WENDELL — Shortly before Superintendent James Merrill held a meeting Thursday at East Wake High School to hear employee and parent concerns, a coalition of civil rights groups and concerned parents gathered outside to talk about a federal complaint that police officers who work at Wake County schools routinely violate the constitutional rights of minority students.
The complaint, filed Wednesday against Wake County Public Schools and nine area law enforcement agencies, claims the school systems disciplinary actions have overwhelmingly affected African-American students and students with disabilities. It says the school systems use of school resource officers isnt adequately regulated and officers are not properly trained or monitored.
The cops at our schools are not there to keep kids like us safe, said Cary High School senior Qasima Wideman. Though she did not cite any personal experiences, she reiterated the groups contention that available data shows African-American students are punished more often than their white peers.
The complaint says since school resource officers are not regulated or monitored, its difficult to tell how many African-American students are disciplined for minor offenses in school and end up in jail or in some sort of legal situation.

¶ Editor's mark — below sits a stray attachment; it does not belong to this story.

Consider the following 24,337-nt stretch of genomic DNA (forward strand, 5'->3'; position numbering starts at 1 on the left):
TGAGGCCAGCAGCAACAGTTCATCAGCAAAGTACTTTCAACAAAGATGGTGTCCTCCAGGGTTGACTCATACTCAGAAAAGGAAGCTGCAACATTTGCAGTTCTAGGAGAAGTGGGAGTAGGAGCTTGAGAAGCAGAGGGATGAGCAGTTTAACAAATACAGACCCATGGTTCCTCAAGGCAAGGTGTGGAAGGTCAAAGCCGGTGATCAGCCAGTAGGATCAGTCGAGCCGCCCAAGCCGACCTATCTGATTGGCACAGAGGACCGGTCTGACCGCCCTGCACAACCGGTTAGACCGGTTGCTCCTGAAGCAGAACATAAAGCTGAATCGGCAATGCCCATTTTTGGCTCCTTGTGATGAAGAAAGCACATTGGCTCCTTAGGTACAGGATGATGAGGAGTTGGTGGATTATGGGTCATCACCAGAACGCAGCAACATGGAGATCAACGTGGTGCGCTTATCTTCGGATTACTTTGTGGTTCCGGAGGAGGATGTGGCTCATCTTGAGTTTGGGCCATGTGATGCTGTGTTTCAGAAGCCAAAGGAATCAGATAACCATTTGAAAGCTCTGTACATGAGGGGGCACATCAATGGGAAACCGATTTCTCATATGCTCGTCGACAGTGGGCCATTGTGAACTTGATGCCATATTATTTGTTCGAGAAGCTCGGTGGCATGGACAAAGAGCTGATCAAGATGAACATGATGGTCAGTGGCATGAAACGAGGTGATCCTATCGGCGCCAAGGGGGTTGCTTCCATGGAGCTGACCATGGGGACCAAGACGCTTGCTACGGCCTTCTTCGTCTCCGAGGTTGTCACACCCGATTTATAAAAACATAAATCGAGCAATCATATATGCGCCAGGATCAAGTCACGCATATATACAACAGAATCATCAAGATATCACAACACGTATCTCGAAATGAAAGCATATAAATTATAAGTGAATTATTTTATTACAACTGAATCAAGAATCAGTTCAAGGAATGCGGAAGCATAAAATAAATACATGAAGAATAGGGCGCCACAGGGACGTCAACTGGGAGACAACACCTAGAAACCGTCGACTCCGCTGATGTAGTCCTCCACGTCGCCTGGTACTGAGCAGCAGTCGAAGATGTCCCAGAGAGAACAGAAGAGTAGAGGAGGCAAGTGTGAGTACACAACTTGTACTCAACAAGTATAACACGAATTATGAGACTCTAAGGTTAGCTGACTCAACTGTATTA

Students who should be sent to the guidance counselor to find out whats really wrong end up in jail, said Raleigh-Apex NAACP President Rev. Portia Rochelle. Too many students are pushed into a pathway to prison.
Speakers at the gathering cited incidents when school resource officers allegedly didnt read students their Miranda rights when necessary, illegally searched students bags, used pepper spray on students, and detained students without contacting their parents until some were already booked and in custody at a jail.
The complaint also cites several examples of school resource officers ignoring students individual education plans that are created to help students with disabilities function in a classroom environment. Rather than following IEP plans some of which advise instructors to simply talk with the student when there is a problem school resource officers often restrained those students, the complaint states.
Cops are not trained to deal with disabled students, Wideman said. They see students of color and disabled students as inherently criminal.